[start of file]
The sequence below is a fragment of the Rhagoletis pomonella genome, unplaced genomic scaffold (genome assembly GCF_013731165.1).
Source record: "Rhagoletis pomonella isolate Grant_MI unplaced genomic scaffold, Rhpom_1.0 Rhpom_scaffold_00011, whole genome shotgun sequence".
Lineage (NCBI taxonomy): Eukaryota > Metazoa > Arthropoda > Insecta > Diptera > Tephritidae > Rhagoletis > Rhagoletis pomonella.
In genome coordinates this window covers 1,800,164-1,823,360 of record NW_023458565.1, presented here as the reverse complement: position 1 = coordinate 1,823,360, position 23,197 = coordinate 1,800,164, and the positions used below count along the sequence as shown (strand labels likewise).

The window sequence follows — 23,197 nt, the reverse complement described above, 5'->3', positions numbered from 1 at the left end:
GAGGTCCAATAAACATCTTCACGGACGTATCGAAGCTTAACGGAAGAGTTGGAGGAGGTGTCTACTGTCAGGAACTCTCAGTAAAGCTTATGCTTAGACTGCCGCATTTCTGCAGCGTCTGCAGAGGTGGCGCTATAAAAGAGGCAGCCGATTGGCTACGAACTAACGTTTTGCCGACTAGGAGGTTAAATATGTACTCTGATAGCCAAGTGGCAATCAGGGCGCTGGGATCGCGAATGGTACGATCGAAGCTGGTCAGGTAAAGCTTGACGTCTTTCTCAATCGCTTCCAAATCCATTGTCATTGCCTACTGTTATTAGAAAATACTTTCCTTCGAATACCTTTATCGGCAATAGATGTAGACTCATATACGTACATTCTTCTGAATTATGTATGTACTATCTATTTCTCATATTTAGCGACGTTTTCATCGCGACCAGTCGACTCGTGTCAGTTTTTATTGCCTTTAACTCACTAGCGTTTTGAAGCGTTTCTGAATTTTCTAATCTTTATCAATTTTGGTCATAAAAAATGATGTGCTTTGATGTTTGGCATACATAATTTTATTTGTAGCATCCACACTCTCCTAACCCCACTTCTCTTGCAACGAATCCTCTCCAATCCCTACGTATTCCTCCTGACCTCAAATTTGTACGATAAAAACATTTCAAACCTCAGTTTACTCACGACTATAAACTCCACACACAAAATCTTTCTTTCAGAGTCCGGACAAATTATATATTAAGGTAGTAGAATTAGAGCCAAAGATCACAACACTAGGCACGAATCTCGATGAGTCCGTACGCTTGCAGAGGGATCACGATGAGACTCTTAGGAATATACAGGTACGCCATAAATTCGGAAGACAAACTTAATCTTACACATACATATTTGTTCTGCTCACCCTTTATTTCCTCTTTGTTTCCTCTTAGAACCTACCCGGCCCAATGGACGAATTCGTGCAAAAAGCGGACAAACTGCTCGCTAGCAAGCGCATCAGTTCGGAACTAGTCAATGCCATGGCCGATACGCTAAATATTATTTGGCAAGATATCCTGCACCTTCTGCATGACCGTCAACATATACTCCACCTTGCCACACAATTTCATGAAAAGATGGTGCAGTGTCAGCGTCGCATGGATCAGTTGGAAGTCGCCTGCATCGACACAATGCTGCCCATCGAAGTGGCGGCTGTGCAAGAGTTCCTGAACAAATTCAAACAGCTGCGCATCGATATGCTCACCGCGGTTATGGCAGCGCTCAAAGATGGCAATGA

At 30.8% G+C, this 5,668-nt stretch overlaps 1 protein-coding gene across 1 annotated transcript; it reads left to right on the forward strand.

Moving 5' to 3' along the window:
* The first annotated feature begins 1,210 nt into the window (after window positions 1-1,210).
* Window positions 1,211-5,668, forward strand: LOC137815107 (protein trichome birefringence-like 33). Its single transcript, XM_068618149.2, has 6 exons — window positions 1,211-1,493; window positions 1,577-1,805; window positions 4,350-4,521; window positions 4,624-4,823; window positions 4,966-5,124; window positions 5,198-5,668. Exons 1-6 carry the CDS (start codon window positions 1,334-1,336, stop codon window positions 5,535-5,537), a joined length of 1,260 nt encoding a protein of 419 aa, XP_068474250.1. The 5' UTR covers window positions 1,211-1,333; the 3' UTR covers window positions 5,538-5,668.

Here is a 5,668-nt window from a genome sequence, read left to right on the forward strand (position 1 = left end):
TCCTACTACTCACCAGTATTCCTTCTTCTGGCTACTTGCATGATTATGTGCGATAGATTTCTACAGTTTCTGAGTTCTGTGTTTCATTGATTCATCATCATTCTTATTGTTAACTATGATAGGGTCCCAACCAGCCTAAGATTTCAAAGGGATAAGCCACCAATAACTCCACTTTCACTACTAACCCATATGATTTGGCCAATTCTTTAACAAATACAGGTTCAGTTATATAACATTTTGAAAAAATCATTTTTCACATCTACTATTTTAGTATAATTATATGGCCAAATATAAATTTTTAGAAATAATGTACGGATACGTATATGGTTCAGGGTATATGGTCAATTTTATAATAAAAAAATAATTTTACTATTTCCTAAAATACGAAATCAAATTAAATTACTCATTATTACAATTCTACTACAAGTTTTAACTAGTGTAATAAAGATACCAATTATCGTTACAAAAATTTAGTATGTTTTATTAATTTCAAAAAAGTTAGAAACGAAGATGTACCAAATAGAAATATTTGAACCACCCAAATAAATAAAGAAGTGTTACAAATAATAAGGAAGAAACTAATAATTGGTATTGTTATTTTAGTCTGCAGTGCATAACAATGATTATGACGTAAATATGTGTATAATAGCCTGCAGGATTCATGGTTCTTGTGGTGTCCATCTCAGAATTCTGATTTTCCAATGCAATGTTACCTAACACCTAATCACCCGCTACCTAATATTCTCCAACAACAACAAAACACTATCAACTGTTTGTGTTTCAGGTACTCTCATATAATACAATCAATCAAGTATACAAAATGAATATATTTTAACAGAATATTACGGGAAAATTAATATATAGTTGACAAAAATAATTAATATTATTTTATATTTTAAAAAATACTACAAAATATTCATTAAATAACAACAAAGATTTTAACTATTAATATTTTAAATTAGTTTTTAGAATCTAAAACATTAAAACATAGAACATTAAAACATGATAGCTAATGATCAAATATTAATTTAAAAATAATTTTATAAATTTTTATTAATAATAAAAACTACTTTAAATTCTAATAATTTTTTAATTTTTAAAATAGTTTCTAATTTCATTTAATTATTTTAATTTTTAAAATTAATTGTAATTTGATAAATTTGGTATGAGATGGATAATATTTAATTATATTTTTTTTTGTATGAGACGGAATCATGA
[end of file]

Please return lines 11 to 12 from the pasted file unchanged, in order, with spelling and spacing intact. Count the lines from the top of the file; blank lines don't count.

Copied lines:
Here is a 5,668-nt window from a genome sequence, read left to right on the forward strand (position 1 = left end):
TCCTACTACTCACCAGTATTCCTTCTTCTGGCTACTTGCATGATTATGTGCGATAGATTTCTACAGTTTCTGAGTTCTGTGTTTCATTGATTCATCATCATTCTTATTGTTAACTATGATAGGGTCCCAACCAGCCTAAGATTTCAAAGGGATAAGCCACCAATAACTCCACTTTCACTACTAACCCATATGATTTGGCCAATTCTTTAACAAATACAGGTTCAGTTATATAACATTTTGAAAAAATCATTTTTCACATCTACTATTTTAGTATAATTATATGGCCAAATATAAATTTTTAGAAATAATGTACGGATACGTATATGGTTCAGGGTATATGGTCAATTTTATAATAAAAAAATAATTTTACTATTTCCTAAAATACGAAATCAAATTAAATTACTCATTATTACAATTCTACTACAAGTTTTAACTAGTGTAATAAAGATACCAATTATCGTTACAAAAATTTAGTATGTTTTATTAATTTCAAAAAAGTTAGAAACGAAGATGTACCAAATAGAAATATTTGAACCACCCAAATAAATAAAGAAGTGTTACAAATAATAAGGAAGAAACTAATAATTGGTATTGTTATTTTAGTCTGCAGTGCATAACAATGATTATGACGTAAATATGTGTATAATAGCCTGCAGGATTCATGGTTCTTGTGGTGTCCATCTCAGAATTCTGATTTTCCAATGCAATGTTACCTAACACCTAATCACCCGCTACCTAATATTCTCCAACAACAACAAAACACTATCAACTGTTTGTGTTTCAGGTACTCTCATATAATACAATCAATCAAGTATACAAAATGAATATATTTTAACAGAATATTACGGGAAAATTAATATATAGTTGACAAAAATAATTAATATTATTTTATATTTTAAAAAATACTACAAAATATTCATTAAATAACAACAAAGATTTTAACTATTAATATTTTAAATTAGTTTTTAGAATCTAAAACATTAAAACATAGAACATTAAAACATGATAGCTAATGATCAAATATTAATTTAAAAATAATTTTATAAATTTTTATTAATAATAAAAACTACTTTAAATTCTAATAATTTTTTAATTTTTAAAATAGTTTCTAATTTCATTTAATTATTTTAATTTTTAAAATTAATTGTAATTTGATAAATTTGGTATGAGATGGATAATATTTAATTATATTTTTTTTTGTATGAGACGGAATCATGA